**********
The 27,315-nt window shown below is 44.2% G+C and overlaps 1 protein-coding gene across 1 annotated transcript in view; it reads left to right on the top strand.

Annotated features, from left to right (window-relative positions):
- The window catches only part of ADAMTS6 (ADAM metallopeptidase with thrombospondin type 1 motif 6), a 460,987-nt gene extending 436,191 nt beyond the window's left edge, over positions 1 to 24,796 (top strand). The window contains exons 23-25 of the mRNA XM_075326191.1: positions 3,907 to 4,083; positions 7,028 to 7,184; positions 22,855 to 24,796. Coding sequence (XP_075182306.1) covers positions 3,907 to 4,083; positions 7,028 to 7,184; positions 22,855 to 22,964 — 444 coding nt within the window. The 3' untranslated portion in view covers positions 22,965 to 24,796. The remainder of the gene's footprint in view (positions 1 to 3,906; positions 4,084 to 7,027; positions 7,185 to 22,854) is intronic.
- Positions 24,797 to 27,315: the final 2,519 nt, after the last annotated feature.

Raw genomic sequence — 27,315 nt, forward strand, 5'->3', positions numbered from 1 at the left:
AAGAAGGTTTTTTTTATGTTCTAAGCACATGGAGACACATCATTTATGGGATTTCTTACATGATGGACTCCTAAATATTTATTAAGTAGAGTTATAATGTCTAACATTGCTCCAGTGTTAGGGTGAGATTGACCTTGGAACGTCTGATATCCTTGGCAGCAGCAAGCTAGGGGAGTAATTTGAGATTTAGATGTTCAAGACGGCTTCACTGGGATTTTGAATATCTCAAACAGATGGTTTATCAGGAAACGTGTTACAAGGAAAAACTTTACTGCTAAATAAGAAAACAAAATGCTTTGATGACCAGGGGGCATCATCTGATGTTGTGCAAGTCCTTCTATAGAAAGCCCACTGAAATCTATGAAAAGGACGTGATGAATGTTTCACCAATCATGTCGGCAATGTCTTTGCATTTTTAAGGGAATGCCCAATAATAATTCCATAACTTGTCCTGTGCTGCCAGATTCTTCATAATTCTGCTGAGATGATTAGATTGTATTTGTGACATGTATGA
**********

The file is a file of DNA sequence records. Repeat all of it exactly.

The 27,315-nt window shown below is 44.2% G+C and overlaps 1 protein-coding gene across 1 annotated transcript in view; it reads left to right on the top strand.

Annotated features, from left to right (window-relative positions):
- The window catches only part of ADAMTS6 (ADAM metallopeptidase with thrombospondin type 1 motif 6), a 460,987-nt gene extending 436,191 nt beyond the window's left edge, over positions 1 to 24,796 (top strand). The window contains exons 23-25 of the mRNA XM_075326191.1: positions 3,907 to 4,083; positions 7,028 to 7,184; positions 22,855 to 24,796. Coding sequence (XP_075182306.1) covers positions 3,907 to 4,083; positions 7,028 to 7,184; positions 22,855 to 22,964 — 444 coding nt within the window. The 3' untranslated portion in view covers positions 22,965 to 24,796. The remainder of the gene's footprint in view (positions 1 to 3,906; positions 4,084 to 7,027; positions 7,185 to 22,854) is intronic.
- Positions 24,797 to 27,315: the final 2,519 nt, after the last annotated feature.

Raw genomic sequence — 27,315 nt, forward strand, 5'->3', positions numbered from 1 at the left:
AAGAAGGTTTTTTTTATGTTCTAAGCACATGGAGACACATCATTTATGGGATTTCTTACATGATGGACTCCTAAATATTTATTAAGTAGAGTTATAATGTCTAACATTGCTCCAGTGTTAGGGTGAGATTGACCTTGGAACGTCTGATATCCTTGGCAGCAGCAAGCTAGGGGAGTAATTTGAGATTTAGATGTTCAAGACGGCTTCACTGGGATTTTGAATATCTCAAACAGATGGTTTATCAGGAAACGTGTTACAAGGAAAAACTTTACTGCTAAATAAGAAAACAAAATGCTTTGATGACCAGGGGGCATCATCTGATGTTGTGCAAGTCCTTCTATAGAAAGCCCACTGAAATCTATGAAAAGGACGTGATGAATGTTTCACCAATCATGTCGGCAATGTCTTTGCATTTTTAAGGGAATGCCCAATAATAATTCCATAACTTGTCCTGTGCTGCCAGATTCTTCATAATTCTGCTGAGATGATTAGATTGTATTTGTGACATGTATGA